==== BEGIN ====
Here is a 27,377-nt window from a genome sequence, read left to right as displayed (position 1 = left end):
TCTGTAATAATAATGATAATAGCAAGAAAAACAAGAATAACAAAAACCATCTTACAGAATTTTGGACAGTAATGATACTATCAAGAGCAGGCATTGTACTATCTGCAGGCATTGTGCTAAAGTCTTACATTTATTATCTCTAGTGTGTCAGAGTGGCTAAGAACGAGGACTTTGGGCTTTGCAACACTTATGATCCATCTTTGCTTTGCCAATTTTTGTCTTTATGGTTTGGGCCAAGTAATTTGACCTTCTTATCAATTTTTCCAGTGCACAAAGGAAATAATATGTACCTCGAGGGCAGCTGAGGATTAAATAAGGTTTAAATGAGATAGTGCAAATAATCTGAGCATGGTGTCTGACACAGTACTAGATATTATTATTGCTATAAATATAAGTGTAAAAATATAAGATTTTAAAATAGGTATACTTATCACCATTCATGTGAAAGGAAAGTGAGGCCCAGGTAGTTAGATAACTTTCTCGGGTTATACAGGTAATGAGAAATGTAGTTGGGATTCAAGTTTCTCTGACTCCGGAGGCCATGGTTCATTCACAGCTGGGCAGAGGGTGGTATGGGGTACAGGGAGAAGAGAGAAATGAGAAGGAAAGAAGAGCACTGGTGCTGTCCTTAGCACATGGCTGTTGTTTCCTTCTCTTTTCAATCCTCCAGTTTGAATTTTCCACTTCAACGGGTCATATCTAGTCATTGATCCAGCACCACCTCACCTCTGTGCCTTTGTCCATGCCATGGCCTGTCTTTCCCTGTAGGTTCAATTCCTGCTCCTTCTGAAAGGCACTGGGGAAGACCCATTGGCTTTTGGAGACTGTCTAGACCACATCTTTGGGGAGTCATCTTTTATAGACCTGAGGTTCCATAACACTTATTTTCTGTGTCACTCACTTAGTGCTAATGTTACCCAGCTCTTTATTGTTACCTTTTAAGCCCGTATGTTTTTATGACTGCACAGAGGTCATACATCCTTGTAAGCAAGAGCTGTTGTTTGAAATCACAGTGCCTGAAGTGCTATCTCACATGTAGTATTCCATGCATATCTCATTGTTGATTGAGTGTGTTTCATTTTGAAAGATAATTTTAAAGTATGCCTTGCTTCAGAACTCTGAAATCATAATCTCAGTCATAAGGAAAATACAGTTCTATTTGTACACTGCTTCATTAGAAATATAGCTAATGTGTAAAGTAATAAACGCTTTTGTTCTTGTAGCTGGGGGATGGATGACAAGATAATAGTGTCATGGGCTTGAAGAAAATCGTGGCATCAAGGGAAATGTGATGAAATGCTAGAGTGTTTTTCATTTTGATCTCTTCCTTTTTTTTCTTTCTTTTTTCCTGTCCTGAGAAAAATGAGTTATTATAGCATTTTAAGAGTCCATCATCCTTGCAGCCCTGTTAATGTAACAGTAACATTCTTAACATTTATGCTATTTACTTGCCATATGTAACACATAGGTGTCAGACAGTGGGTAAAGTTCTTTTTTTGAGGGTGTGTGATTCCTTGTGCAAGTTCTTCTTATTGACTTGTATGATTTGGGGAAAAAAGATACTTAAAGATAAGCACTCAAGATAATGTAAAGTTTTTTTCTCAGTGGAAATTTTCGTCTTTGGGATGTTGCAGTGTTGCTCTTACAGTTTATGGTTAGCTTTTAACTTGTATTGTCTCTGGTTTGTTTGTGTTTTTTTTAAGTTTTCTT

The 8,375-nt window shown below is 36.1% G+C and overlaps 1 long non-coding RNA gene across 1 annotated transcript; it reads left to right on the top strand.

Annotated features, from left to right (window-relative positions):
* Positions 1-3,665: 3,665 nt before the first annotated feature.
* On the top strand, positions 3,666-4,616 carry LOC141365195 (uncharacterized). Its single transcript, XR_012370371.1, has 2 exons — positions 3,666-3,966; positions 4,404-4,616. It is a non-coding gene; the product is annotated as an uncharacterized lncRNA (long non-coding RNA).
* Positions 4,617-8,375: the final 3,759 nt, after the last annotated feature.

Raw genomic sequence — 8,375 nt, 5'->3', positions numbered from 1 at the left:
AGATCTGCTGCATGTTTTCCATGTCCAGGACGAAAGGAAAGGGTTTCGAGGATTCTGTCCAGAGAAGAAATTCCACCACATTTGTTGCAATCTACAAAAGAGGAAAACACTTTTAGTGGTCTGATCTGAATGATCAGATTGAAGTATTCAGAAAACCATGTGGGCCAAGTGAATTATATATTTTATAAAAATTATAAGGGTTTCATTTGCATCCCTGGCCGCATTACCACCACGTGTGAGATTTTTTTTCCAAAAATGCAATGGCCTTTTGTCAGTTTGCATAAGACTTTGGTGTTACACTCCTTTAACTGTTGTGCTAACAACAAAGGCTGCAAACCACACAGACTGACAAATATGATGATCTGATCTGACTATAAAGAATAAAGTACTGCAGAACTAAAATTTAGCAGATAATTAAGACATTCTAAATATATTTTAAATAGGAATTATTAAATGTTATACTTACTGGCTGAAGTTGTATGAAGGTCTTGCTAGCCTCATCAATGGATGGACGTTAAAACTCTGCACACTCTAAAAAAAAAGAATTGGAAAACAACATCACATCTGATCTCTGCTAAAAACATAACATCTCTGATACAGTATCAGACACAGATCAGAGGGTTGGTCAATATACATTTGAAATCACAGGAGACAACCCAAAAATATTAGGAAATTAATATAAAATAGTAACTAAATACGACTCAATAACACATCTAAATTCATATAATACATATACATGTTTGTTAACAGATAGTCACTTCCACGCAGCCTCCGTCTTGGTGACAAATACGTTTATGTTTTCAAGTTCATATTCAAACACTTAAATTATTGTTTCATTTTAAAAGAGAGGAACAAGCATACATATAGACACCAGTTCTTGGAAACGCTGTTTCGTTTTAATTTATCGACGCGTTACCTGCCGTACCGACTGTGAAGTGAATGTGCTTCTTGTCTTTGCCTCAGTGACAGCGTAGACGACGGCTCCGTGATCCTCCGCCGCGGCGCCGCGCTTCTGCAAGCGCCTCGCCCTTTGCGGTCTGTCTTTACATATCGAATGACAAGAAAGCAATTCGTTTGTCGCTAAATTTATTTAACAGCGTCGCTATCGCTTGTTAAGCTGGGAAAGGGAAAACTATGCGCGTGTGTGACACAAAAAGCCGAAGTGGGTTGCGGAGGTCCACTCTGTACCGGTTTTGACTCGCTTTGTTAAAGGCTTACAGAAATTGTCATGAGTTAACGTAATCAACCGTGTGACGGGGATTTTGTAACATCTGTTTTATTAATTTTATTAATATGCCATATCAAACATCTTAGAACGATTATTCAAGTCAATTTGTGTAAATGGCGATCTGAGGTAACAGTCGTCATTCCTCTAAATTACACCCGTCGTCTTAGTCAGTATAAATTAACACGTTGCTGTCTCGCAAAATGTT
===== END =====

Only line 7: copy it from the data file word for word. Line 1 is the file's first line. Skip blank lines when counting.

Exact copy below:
* Positions 4,617-8,375: the final 3,759 nt, after the last annotated feature.